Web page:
They staked out the new barn...34’ wide and 64’ long and Leonard thought it would be the greatest thing yet! They hand dug a trench all the way around for the footing and of course all sawing was done with hand saws. The main carpenter, Carl Behrensen, received 50 cents an hour and his four workers each earned 35 cents an hour. At the carpenter’s suggestion they put red clay tile along the bottom to make the barn more durable. Of course rafters were put up by hand with scaffolding. My Dad was 15 years old and acted as a “gofer”, running errands for the men and fascinated at the progress, dreaming of the day he would be farming.
Dad believes the total cost of the barn was around $4000 because lumber was cheap back then. They brought in their own gravel, used sacks of cement, a cement mixer with a gas engine, took about 10 scoops of gravel and 2 scoops of cement and water accordingly, mixed it in the cement mixer and transported it to the work spot in wheelbarrows.
There was already a windmill on the farm. Leonard’s brothers, Sam and Carl, suggested a way to have running water without electricity. They installed a water tank, 20’ wide and 8’ deep with a wood cover in the haymow, bringing it in through the haymow door. A gas engine at the windmill pumped the water up into the tank. Because the tank was up so high, gravity furnished them running water for the toilet in the basement and the sink on the main floor. Thanks to this barn being built, they were some of the first in that area with running water with no electricity. It also provided running water for the cows and pigs in the milking area below. After several years Dad was working in the barn and noticed a menacing crack in the beam under the water tank. The tank was just too heavy and was quickly drained and removed through the haymow door.
Grandpa’s brothers, Sam and Carl, who owned Wigdahl Brothers Hardware stores in Ruthven and Emmetsburg helped design a system to run milking machines for Grandpa’s 10 cows. A gas engine was used to create a vacuum in the pipes to bring the milk from the cows back to the tank. Carl and Sam would send their customers out to watch milking in the evenings and often they would sell one of their Surge milk machines.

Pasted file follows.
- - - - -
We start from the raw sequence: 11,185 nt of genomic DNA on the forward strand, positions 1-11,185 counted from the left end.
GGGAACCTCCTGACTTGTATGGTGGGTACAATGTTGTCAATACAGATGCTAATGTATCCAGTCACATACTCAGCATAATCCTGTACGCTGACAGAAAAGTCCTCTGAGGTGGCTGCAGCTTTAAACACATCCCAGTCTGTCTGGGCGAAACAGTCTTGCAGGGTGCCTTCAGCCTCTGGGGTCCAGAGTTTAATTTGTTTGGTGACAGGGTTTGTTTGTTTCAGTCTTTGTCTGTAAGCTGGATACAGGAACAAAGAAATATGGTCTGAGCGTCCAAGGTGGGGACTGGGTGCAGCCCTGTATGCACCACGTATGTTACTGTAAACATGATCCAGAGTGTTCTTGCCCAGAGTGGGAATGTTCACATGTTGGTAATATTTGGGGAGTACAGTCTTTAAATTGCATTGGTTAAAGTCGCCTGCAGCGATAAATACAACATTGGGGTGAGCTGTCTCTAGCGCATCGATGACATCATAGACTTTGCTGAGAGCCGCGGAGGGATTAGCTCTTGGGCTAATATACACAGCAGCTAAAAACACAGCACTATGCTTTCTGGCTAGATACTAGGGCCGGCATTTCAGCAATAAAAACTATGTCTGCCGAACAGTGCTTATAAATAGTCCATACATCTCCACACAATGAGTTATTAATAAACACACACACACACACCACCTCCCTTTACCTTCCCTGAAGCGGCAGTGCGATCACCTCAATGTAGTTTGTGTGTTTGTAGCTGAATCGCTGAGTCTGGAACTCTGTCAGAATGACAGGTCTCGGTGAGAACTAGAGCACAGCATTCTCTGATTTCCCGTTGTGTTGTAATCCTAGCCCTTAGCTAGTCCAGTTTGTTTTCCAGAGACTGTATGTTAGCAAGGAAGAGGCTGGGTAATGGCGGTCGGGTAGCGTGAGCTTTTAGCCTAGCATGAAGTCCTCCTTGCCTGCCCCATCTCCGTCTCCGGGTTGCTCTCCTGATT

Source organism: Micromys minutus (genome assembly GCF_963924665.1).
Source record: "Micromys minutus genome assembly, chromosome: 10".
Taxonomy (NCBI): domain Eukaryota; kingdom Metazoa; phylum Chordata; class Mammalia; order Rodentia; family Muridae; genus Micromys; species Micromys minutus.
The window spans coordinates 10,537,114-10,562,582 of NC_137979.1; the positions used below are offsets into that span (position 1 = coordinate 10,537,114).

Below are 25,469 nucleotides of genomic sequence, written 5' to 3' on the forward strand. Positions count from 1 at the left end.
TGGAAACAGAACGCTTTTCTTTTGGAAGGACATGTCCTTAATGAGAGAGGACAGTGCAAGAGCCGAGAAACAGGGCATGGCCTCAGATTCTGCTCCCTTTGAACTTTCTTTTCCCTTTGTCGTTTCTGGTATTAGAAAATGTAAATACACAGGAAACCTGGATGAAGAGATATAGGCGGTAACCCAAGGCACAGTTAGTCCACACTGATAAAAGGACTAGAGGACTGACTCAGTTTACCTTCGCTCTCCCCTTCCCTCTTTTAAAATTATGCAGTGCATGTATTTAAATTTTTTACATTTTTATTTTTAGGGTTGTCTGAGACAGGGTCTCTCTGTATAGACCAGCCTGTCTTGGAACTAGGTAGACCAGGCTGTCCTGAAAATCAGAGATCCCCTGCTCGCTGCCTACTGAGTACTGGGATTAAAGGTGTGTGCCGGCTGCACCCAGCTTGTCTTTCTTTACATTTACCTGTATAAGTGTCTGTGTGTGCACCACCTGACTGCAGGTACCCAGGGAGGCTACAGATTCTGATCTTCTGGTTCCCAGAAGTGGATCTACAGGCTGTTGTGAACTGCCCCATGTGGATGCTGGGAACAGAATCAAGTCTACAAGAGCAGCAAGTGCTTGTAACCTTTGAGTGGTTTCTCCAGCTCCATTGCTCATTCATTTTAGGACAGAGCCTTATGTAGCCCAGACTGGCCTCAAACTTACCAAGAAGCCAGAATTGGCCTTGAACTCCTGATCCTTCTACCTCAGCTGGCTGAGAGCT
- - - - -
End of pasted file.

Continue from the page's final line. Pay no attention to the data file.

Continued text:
The barn was originally set up to milk 10 cows on the south side. The north part of the barn housed the horses. After the coming of tractors, the barn was converted into milking one cow for the family and farrowing and raising pigs. I can remember keeping Dad company on cold winter nights out in the barn as he farrowed. The sound of the contented sows with their pigs lined up at the milk bar, the sound of the radio, which Dad contended made for more calm sows, just watching “nature happen”...good memories.
The hay mow was a magical place. The west end held hay and the east end held straw for bedding. My sister and I would play house up there in the summer. We would follow the Mama cat up after she had obviously had her kittens and find them safely tucked back in a hole in the bales. I can still hear the pigeons cooing up on the hay track. It was a daily habit to consult the cow and horse high on the silver cupola to determine the wind direction.
My Dad served in the Army during WW2 and attended Iowa State University where he earned his degree in agronomy and met the love of his life, Elsie. Alden and Elsie were married in 1948 and lived and loved on this farm for their entire 67 year marriage, raising their 4 children, Diane, Barb, Susie and Jeff, who is currently farming the land. The barn is the symbol of all they loved about this way of life they chose. They were content to be together enjoying the beauty and quiet of their beautiful farm.
Dad’s gone now and his barn is quiet. But the memories are vivid...the sounds and sights and smells of the livestock, hard work, security, working side by side with Dad or just keeping him company in my younger days. Dad’s barn aged, just as he did, but thanks to the Iowa Barn Foundation, our family was able to restore this tired structure and make it strong and straight and proud once again! This year is a very special milestone as our family hopes to meet at the farm to celebrate and honor Dad on his 100th birthday May 24. Last fall it was my privilege to share the story of Dad’s Barn with the many visitors on the fall barn tour and I look forward to that again and again in future years.